During that first harvest, an older neighbor named Ray came by to inquire about using our pomace for homemade grappa.  Talking with Ray provided the initial seed crystal for this adventure. I had never spoken with a grappaiolo before.  His stories, spanning from the end of prohibition to the beginning of the twenty-first century, about distilling and winemaking in New York City, inspired me to consider grappa as a means of expressing the values of the winery. I asked the guys at the winery if we should think about making grappa. They were encouraging, but made it clear they had plenty to do already.  The project was mine if I wanted it.  I never saw Ray again after that harvest.

I found it engaging to learn about and experiment in a realm where there is very little guidance. I really wasn’t sure that any of these experiments would be successful.  The chemistry and the physics are constants and reliable, but would this effort produce anything actually worth drinking? Without deep pockets, how could I even get the equipment I needed?

During 2009, I started building my own stills and compiling information. I began distilling small quantities of wine to practice and get a feel for distilling.  I had spent the previous 15 years as a cook and wine buyer, so differentiating liquids by smell and taste was not unfamiliar. Those first few distilling experiments were thrilling and eye opening. I got a sense that this just might be worthwhile.  After grapes give up their wine, they’re not waste.  There are amazing flavors to be focused through the lens of distillation. Grapes can express other flavors and essences that fermentation alone cannot access.  Heat and patience are required.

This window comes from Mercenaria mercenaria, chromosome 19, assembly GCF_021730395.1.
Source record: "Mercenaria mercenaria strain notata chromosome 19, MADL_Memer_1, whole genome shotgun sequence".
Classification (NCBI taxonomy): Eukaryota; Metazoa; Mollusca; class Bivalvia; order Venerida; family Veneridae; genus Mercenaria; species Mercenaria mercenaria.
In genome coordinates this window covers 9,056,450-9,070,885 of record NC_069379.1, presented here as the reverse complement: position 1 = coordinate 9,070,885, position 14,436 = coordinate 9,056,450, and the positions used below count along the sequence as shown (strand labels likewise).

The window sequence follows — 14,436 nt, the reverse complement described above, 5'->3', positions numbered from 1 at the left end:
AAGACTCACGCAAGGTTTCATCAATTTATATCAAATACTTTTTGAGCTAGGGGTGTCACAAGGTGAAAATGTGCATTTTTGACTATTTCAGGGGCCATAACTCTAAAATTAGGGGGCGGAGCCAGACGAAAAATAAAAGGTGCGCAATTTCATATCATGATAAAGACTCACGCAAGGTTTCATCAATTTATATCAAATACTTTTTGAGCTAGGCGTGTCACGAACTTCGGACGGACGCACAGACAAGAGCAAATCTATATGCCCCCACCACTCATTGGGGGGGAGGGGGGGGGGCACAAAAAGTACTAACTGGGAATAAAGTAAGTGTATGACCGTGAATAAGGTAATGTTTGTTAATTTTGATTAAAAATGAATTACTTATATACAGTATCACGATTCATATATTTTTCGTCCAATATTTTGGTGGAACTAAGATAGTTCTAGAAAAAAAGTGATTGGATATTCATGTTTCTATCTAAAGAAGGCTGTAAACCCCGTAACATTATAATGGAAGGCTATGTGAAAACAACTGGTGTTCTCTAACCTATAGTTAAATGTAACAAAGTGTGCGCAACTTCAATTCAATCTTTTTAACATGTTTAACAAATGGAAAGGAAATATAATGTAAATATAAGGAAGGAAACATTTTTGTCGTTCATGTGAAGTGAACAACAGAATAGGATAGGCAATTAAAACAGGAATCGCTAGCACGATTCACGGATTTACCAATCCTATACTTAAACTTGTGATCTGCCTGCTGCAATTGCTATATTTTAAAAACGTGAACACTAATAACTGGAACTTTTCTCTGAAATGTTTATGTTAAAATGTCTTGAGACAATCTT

In every other mature winemaking region, distilling pomace is a common practice. Everywhere wine is made, grappa is there. Post-prohibition, federal law prevented the development of small scale legal distillation of any sort in the United States.  Only recently have these restrictions been eased to the point where artisan scale distillation can begin to flourish.


Seven years later, I am ready to offer some grappa to the world. This first release consists of two individual barrels. “Trester John” was distilled from Chardonnay and Riesling. “The Passenger” was distilled from Merlot and Cabernet Franc. Both were aged in old French wine barrels and bottled at 50% abv.

I hope you give these a taste; I’m quite fond of them.  They display a quality I’m very proud to have achieved, an example I hope to continue to improve upon for a long time.